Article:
DETROIT — Five years ago, Dhivya Suryadevara was working to stabilize General Motors' unwieldy pension accounts. Now she's being called on to help lead the company through an unsteady future.
The 39-year-old CFO, who will add corporate strategy and development to her duties on Jan. 1, has quickly risen through the ranks of the company since starting as a senior financial analyst in 2005.
But her new tasks — a multibillion-dollar restructuring, overseeing business development and driving shareholder value — will pose some of the toughest challenges yet.
Along with CEO Mary Barra and product chief Mark Reuss, Suryadevara is looking to turn the automaker into a leaner, more agile company, dialing up the speed on much of the work that had been spearheaded by GM President Dan Ammann. Ammann, the former Wall Street banker who is leaving his post to head the company's Cruise autonomous-vehicle unit, was a linchpin in many of the major strategic moves made under Barra's tenure, including GM's exit from Europe.
The next phase of restructuring plans includes reshaping the automaker's vehicle lineup, slashing North American salaried head count by 15 percent and closing as many as seven factories globally, including four in the U.S. The moves are meant to, among other things, drive up GM's share price consistently, a goal that has eluded GM since its post-bankruptcy initial public stock offering eight years ago.
"That has to be a perennial frustration for the domestic automakers," said David Kudla, CEO of Mainstay Capital Management. "They are underloved and underowned."
Sense of urgency
The announced actions are expected to cut $6 billion in expenses by 2020. For a sense of the urgency driving this round, consider that in the previous round of cost cuts, GM took four years, 2015 to 2018, to cut $6.5 billion.
And for a sense of the difficulty of the task, consider that GM's shares initially rose 5 percent on news of the restructuring, only to give up those gains to political winds that drove the broader market sharply lower last week. The stock closed Friday, Dec. 7, at just less than $35, marginally up from the 2010 IPO price of $33.
With Ammann gone, Suryadevara will be Barra's new right hand in wooing the financial community. Barra, 56, will take direct responsibility for global regions and GM Financial — Ammann's two other responsibilities.
Suryadevara's outreach to Wall Street leaves Barra to deal with the political fallout of its decision to shutter plants and cut jobs, including heavy criticism from the UAW and Unifor in Canada, lawmakers from Michigan and Ohio and President Donald Trump. Barra spent two days in Washington last week meeting with lawmakers and seeking to quell the backlash.
That's not to say Suryadevara couldn't handle such pressure. GM insiders say she has proved herself a battle-tested leader.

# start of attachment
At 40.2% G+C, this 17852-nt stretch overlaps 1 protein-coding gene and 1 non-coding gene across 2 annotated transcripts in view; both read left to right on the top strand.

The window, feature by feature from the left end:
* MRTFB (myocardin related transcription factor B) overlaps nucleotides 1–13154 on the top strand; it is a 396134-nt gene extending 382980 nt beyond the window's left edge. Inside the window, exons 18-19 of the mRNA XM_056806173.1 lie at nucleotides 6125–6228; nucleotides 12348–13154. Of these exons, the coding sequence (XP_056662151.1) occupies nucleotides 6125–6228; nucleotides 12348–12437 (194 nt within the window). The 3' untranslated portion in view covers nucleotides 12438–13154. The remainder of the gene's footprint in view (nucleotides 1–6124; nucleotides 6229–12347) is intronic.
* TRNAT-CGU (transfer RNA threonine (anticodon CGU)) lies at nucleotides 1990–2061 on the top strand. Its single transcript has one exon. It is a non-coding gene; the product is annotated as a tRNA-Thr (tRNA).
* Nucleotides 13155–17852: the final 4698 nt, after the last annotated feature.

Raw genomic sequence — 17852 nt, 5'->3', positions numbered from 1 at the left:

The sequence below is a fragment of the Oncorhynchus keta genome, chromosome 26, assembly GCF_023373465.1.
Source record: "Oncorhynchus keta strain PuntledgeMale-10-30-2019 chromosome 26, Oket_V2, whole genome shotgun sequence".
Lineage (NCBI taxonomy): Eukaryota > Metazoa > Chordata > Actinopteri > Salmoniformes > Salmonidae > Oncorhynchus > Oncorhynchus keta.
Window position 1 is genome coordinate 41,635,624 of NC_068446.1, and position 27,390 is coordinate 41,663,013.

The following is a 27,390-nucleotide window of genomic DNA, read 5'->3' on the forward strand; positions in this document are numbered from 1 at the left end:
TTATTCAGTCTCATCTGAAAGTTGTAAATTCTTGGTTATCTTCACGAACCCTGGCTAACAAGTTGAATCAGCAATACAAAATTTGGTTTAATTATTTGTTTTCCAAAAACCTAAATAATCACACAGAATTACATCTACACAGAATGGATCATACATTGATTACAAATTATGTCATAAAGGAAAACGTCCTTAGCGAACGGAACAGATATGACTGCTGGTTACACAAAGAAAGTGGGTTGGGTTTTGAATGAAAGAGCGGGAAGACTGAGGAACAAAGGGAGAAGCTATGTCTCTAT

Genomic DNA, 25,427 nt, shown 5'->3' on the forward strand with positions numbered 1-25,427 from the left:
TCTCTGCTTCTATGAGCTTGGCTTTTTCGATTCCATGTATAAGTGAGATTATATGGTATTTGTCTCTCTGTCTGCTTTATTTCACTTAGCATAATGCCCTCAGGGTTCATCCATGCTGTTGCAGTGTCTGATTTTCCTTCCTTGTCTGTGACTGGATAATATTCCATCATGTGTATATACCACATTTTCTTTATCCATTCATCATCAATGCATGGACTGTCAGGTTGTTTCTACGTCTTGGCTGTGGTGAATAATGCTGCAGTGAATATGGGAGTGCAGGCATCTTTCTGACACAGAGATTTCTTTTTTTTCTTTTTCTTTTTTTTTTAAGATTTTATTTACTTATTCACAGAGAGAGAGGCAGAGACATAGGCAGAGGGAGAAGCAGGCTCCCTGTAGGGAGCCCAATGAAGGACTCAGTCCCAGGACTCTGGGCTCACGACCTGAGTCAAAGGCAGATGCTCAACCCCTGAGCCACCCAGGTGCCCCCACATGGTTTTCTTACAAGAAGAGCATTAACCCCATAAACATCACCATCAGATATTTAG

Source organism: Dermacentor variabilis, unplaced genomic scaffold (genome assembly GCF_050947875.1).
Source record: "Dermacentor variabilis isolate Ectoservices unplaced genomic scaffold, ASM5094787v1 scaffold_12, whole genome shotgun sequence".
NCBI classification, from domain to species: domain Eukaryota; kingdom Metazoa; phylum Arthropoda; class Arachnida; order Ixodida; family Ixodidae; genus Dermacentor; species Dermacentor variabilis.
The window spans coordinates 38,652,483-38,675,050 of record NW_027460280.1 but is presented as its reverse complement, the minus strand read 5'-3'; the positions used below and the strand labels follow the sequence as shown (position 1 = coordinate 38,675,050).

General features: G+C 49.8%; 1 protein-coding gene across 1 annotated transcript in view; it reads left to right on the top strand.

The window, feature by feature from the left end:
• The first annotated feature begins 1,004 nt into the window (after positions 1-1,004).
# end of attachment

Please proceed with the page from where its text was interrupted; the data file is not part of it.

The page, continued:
Suryadevara rose to CFO on Sept. 1, a transition that Bank of America Merrill Lynch research analyst John Murphy has described as a "natural progression" rather than a "shock to the system."
"Dhivya is a very intelligent, hard-working person. She knows what she's talking about left, right and center," he said in June, when her appointment was announced. "Investors might not know her quite as well, so there might be some slight reservation, and she might need to get a little bit more public in her position."
Others, including those in the company, have described Suryadevara similarly: determined, self-motivated and direct in terms of communication and expectations.
"Dhivya's experience and leadership in several key roles throughout our financial operations positions her well to build on the strong business results we've delivered over the last several years," Barra said in a June statement.
Before becoming CFO, Suryadevara oversaw GM's balance sheet, including capital planning, capital market activities and worldwide banking, while managing GM's roughly $85 billion in pension assets.
She "played an integral role," according to the company, in last year's sale of Opel to PSA Group, GM's acquisition of Cruise Automation, the $500 million investment in Lyft and the $5 billion in investments in Cruise by SoftBank and Honda Motor Co.
In 2012, she was part of a small team that executed a unique transaction to slash about $29 billion from GM's pension burden by shifting some salaried retirees to a group annuity.
Suryadevara, a native of India who moved to the U.S. at age 22 to attend Harvard University, has attributed her drive to her mother.
"Her high expectations made us want to do better, and we learned that nothing comes easy," she said in a 2016 interview with Real Simple magazine. "You have to really work hard to get what you want."